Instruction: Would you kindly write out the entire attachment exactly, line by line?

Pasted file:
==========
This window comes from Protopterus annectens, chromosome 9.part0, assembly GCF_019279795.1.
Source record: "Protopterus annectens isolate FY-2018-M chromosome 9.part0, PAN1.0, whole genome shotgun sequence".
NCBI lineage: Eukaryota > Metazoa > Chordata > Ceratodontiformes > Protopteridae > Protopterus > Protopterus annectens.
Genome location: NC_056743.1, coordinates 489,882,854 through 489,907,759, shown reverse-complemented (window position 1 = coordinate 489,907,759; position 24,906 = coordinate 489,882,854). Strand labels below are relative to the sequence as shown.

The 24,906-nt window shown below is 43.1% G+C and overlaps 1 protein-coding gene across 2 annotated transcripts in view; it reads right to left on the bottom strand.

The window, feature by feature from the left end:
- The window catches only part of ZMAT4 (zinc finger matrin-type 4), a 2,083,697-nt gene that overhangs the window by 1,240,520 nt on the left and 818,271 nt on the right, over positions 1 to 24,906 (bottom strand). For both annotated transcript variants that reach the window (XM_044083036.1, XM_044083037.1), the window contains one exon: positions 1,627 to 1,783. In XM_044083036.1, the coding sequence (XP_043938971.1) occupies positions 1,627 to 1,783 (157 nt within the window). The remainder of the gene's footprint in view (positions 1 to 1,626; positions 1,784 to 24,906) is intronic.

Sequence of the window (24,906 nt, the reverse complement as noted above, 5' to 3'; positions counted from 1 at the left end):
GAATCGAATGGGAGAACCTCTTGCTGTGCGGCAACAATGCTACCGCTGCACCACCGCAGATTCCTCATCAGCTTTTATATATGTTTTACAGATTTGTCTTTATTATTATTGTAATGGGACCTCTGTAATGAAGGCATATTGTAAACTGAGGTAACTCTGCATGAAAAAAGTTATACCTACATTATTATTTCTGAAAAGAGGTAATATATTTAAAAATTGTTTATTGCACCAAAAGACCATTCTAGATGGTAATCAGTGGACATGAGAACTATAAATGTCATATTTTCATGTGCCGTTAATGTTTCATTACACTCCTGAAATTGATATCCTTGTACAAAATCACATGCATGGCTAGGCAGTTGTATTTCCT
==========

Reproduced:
This window comes from Protopterus annectens, chromosome 9.part0, assembly GCF_019279795.1.
Source record: "Protopterus annectens isolate FY-2018-M chromosome 9.part0, PAN1.0, whole genome shotgun sequence".
NCBI lineage: Eukaryota > Metazoa > Chordata > Ceratodontiformes > Protopteridae > Protopterus > Protopterus annectens.
Genome location: NC_056743.1, coordinates 489,882,854 through 489,907,759, shown reverse-complemented (window position 1 = coordinate 489,907,759; position 24,906 = coordinate 489,882,854). Strand labels below are relative to the sequence as shown.

The 24,906-nt window shown below is 43.1% G+C and overlaps 1 protein-coding gene across 2 annotated transcripts in view; it reads right to left on the bottom strand.

The window, feature by feature from the left end:
- The window catches only part of ZMAT4 (zinc finger matrin-type 4), a 2,083,697-nt gene that overhangs the window by 1,240,520 nt on the left and 818,271 nt on the right, over positions 1 to 24,906 (bottom strand). For both annotated transcript variants that reach the window (XM_044083036.1, XM_044083037.1), the window contains one exon: positions 1,627 to 1,783. In XM_044083036.1, the coding sequence (XP_043938971.1) occupies positions 1,627 to 1,783 (157 nt within the window). The remainder of the gene's footprint in view (positions 1 to 1,626; positions 1,784 to 24,906) is intronic.

Sequence of the window (24,906 nt, the reverse complement as noted above, 5' to 3'; positions counted from 1 at the left end):
GAATCGAATGGGAGAACCTCTTGCTGTGCGGCAACAATGCTACCGCTGCACCACCGCAGATTCCTCATCAGCTTTTATATATGTTTTACAGATTTGTCTTTATTATTATTGTAATGGGACCTCTGTAATGAAGGCATATTGTAAACTGAGGTAACTCTGCATGAAAAAAGTTATACCTACATTATTATTTCTGAAAAGAGGTAATATATTTAAAAATTGTTTATTGCACCAAAAGACCATTCTAGATGGTAATCAGTGGACATGAGAACTATAAATGTCATATTTTCATGTGCCGTTAATGTTTCATTACACTCCTGAAATTGATATCCTTGTACAAAATCACATGCATGGCTAGGCAGTTGTATTTCCT